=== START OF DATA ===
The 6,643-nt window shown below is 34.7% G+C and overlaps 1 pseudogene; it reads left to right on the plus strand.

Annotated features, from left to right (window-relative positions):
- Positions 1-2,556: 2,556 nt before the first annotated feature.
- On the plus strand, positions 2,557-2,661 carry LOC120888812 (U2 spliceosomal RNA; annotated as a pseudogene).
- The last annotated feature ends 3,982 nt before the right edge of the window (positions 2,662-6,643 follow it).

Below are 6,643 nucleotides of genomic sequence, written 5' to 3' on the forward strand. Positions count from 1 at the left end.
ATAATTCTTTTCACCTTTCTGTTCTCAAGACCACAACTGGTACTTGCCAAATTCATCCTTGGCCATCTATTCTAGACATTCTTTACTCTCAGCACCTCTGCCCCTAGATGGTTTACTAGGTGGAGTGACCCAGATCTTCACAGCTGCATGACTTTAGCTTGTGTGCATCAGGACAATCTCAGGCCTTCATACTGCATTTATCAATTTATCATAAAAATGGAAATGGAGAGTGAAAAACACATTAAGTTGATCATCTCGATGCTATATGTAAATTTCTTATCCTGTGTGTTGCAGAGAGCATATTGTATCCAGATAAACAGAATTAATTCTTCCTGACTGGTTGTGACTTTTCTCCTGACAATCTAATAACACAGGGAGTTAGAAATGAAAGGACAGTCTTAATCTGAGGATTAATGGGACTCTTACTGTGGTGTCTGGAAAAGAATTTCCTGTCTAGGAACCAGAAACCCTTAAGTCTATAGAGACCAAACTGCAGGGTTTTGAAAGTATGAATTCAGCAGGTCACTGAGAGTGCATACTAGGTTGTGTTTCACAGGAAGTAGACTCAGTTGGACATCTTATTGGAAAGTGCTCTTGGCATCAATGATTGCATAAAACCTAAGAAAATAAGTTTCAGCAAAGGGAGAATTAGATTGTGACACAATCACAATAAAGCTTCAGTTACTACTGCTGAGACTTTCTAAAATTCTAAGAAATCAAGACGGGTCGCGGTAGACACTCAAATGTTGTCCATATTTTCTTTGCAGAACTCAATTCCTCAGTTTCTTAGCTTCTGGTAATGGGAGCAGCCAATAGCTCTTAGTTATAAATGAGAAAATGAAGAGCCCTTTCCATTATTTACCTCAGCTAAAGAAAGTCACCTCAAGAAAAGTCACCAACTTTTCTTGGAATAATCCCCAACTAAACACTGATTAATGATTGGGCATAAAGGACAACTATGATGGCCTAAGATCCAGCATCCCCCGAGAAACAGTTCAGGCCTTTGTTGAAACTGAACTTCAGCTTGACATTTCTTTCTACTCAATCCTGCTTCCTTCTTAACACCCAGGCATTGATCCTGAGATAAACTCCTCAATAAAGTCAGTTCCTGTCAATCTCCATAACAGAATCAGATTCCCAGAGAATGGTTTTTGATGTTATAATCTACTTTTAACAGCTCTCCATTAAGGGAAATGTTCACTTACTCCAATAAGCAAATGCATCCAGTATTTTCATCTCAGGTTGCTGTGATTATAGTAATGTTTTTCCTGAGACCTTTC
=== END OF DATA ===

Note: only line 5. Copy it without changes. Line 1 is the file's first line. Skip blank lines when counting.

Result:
- The last annotated feature ends 3,982 nt before the right edge of the window (positions 2,662-6,643 follow it).